I was running late for the Panji festival because my plane from Jakarta to Surabaya had been cancelled, as had all the planes to Surabaya that morning. I feared another airport disaster, but it turned out that they just decided to close down Surabaya airport, the busiest hub to Eastern Indonesia, because the President was visiting! And they wonder why Indonesia has problems with national productivity (while I was in Jakarta Kompas had a great expose on this kind of self-important overkill that preoccupies Indonesian public officials. One of their journalists got hold of the—illegal—price-lists that local police stations produce for those who want to hold motorcades. You too can stuff up the traffic, for a price).

Anyway, despite being 4 hours late, I couldn't resist stopping off on the road to Malang to see the Lapindo disaster. For those not familiar with this, just over a year ago employees of the company Lapindo were doing exploratory drilling when they set off a huge eruption of poisonous mud. There are various accounts of how this occurred. Mr Bakrie, one of the owners of Lapindo, but also a government minister, claims it is entirely natural, and he continues in his post. Others more expert claim that it is because the drillers did not follow procedures—basically they cut corners to save time and money by not using proper casings on the drills. Whatever the cause, the mud continues to flood out. It has destroyed a major highway, ruined factories and other forms of livelihood, and most importantly wiped out the houses of between 12,000 and 13,000 people. The mud is still hot, and the sulphurous smell is horrendous. A number of people have already died in attempts to stop the flow (including the dropping of large concrete balls down the main source).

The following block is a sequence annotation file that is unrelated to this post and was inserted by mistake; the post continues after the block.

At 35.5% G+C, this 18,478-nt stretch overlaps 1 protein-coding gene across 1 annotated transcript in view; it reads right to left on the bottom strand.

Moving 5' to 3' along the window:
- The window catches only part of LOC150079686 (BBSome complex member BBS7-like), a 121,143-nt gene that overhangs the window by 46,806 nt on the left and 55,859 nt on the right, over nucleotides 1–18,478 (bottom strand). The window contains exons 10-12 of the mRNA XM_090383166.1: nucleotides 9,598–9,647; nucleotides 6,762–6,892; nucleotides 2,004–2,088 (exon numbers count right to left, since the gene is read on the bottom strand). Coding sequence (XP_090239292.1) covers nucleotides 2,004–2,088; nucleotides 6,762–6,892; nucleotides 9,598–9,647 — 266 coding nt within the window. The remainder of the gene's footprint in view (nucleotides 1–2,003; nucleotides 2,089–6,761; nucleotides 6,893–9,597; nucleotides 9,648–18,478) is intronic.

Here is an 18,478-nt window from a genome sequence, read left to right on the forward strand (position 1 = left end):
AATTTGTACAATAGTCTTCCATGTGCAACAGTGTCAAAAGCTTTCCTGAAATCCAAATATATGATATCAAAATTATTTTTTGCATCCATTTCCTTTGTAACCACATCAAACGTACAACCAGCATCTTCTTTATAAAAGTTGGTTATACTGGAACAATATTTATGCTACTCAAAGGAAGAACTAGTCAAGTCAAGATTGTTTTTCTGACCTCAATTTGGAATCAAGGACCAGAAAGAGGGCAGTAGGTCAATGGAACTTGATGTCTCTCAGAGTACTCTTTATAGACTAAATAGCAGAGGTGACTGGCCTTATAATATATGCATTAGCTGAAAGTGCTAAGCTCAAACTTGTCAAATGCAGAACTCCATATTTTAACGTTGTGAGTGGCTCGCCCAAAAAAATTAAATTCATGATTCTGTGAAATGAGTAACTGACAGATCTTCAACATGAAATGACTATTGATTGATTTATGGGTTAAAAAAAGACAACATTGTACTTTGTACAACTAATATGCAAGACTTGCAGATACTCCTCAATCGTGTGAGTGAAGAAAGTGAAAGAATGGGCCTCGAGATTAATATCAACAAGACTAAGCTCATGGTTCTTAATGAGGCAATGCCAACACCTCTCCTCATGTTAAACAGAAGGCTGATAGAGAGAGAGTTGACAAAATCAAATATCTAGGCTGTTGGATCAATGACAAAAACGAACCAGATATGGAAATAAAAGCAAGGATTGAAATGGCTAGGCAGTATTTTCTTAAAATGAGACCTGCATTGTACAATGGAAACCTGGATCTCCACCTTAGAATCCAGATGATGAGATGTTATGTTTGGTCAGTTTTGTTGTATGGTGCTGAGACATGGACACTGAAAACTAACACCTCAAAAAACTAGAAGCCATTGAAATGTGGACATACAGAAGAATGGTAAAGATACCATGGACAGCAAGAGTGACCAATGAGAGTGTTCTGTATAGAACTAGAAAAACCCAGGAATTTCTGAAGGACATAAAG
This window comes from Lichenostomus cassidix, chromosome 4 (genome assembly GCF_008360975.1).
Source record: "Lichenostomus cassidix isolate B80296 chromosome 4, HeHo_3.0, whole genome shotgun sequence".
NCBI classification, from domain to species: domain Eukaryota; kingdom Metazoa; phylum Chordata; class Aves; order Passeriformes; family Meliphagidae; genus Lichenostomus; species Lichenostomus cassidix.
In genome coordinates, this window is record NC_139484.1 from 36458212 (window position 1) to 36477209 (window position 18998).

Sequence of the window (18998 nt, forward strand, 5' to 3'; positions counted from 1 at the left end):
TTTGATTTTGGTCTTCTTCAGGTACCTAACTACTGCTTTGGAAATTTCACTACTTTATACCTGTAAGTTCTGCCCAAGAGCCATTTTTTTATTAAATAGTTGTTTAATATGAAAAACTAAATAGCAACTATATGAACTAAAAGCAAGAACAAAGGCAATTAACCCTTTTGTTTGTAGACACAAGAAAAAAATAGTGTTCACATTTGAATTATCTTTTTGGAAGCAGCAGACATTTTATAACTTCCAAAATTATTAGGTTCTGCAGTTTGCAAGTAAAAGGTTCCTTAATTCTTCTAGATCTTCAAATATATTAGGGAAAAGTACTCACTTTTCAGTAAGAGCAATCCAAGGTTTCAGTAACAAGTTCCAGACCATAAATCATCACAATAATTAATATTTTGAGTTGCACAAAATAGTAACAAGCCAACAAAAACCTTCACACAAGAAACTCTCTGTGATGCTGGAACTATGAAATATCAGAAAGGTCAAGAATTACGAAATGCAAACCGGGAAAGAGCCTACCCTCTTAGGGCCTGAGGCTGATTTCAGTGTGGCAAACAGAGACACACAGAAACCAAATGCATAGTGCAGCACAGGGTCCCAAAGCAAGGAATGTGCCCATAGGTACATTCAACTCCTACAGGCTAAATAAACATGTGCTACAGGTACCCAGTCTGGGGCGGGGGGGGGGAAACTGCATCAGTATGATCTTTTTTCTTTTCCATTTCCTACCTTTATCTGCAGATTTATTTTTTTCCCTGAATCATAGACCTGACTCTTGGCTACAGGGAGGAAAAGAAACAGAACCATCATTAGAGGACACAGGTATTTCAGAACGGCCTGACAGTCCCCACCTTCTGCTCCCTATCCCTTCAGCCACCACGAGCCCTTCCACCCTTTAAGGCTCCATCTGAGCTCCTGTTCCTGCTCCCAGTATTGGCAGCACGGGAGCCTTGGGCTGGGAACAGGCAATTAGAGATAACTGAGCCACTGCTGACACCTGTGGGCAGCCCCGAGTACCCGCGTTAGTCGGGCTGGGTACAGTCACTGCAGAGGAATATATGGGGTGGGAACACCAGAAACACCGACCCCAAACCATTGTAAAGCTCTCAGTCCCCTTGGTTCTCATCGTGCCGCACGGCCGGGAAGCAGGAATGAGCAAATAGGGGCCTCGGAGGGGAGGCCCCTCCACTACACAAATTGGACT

The victims of the disaster show sightseers around. For Rp20,000 you can get a bike ride up to the central lake, and other enterprising people have made DVDs of the event, including the related explosion of a Pertamina gasline in November 2006. The people in the area claim to have received small amounts of payment from Lapindo for six months, but so far have not received any real compensation, and are reliant on government handouts. Predictions are that the eruption is creating a huge vacuum under the mud lake, and that the whole area could collapse.


Last week the Panji festival was held successfully in East Java. Major activities took place at the PPLH environmental centre at Seloliman, and the tourism campus at Universitas Merdeka Malang. The latter was the site for the first conference on Panji narratives and Panji culture, and many thanks are owed both to Lydia Kieven for initiating the whole event, and to our hosts at UnMer, especially Gunawan Wibisono and all the other committee members, for their marvellous organisation.


My own paper was on the spread of Panji stories, from their origins in East Java in the pre-Majapahit period, to the various versions found as far away as Thailand and Burma. I included some great comparative illustrations from the C19th frescoes at Wat Samanat Wihan, in Bangkok, which has scenes from the Inao story that are very close to Balinese depictions of the Malat. There is a lot more to be done in this area, following on the lead set by Stuart Robson in his work on Javanese, Balinese, Malay and Thai Panji stories.

Lydia's paper was on her work on the depictions of 'cap figures', some of whom are clearly Panji, in East Javanese temple reliefs of the C12-C15th era. Lydia's new insights into the roles of these stories and the light they shed on the nature of ancient Javanese temples is exciting a lot of interest. Also speaking on East Javanese temples was Dr Josef Proyotomo, who is dramatically re-interpreting East Javanese temples as examples of elaborated indigenous menhirs, rather than imported Indian religious buildings.